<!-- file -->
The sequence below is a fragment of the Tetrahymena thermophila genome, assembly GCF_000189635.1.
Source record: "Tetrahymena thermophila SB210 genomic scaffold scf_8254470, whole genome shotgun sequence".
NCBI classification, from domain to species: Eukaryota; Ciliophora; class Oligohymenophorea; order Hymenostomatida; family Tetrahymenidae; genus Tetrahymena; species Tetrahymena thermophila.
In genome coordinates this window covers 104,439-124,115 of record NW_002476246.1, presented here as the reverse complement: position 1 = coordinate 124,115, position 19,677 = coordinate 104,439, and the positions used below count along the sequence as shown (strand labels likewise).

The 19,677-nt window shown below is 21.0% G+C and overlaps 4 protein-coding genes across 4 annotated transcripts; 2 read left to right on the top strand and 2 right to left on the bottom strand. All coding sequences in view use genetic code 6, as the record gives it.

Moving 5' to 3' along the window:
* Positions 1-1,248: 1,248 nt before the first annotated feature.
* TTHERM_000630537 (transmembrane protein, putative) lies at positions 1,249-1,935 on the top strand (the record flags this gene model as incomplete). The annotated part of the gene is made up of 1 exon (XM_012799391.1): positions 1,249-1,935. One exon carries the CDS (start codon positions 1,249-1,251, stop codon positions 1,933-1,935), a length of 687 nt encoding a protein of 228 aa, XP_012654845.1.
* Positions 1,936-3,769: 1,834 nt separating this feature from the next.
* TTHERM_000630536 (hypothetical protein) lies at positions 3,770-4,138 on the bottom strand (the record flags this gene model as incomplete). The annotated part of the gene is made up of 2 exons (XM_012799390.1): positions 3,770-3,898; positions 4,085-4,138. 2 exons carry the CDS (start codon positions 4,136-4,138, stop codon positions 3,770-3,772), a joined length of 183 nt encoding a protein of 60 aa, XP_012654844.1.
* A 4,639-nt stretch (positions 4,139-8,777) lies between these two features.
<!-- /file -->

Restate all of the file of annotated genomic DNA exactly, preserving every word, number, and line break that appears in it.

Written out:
The sequence below is a fragment of the Tetrahymena thermophila genome, assembly GCF_000189635.1.
Source record: "Tetrahymena thermophila SB210 genomic scaffold scf_8254470, whole genome shotgun sequence".
NCBI classification, from domain to species: Eukaryota; Ciliophora; class Oligohymenophorea; order Hymenostomatida; family Tetrahymenidae; genus Tetrahymena; species Tetrahymena thermophila.
In genome coordinates this window covers 104,439-124,115 of record NW_002476246.1, presented here as the reverse complement: position 1 = coordinate 124,115, position 19,677 = coordinate 104,439, and the positions used below count along the sequence as shown (strand labels likewise).

The 19,677-nt window shown below is 21.0% G+C and overlaps 4 protein-coding genes across 4 annotated transcripts; 2 read left to right on the top strand and 2 right to left on the bottom strand. All coding sequences in view use genetic code 6, as the record gives it.

Moving 5' to 3' along the window:
* Positions 1-1,248: 1,248 nt before the first annotated feature.
* TTHERM_000630537 (transmembrane protein, putative) lies at positions 1,249-1,935 on the top strand (the record flags this gene model as incomplete). The annotated part of the gene is made up of 1 exon (XM_012799391.1): positions 1,249-1,935. One exon carries the CDS (start codon positions 1,249-1,251, stop codon positions 1,933-1,935), a length of 687 nt encoding a protein of 228 aa, XP_012654845.1.
* Positions 1,936-3,769: 1,834 nt separating this feature from the next.
* TTHERM_000630536 (hypothetical protein) lies at positions 3,770-4,138 on the bottom strand (the record flags this gene model as incomplete). The annotated part of the gene is made up of 2 exons (XM_012799390.1): positions 3,770-3,898; positions 4,085-4,138. 2 exons carry the CDS (start codon positions 4,136-4,138, stop codon positions 3,770-3,772), a joined length of 183 nt encoding a protein of 60 aa, XP_012654844.1.
* A 4,639-nt stretch (positions 4,139-8,777) lies between these two features.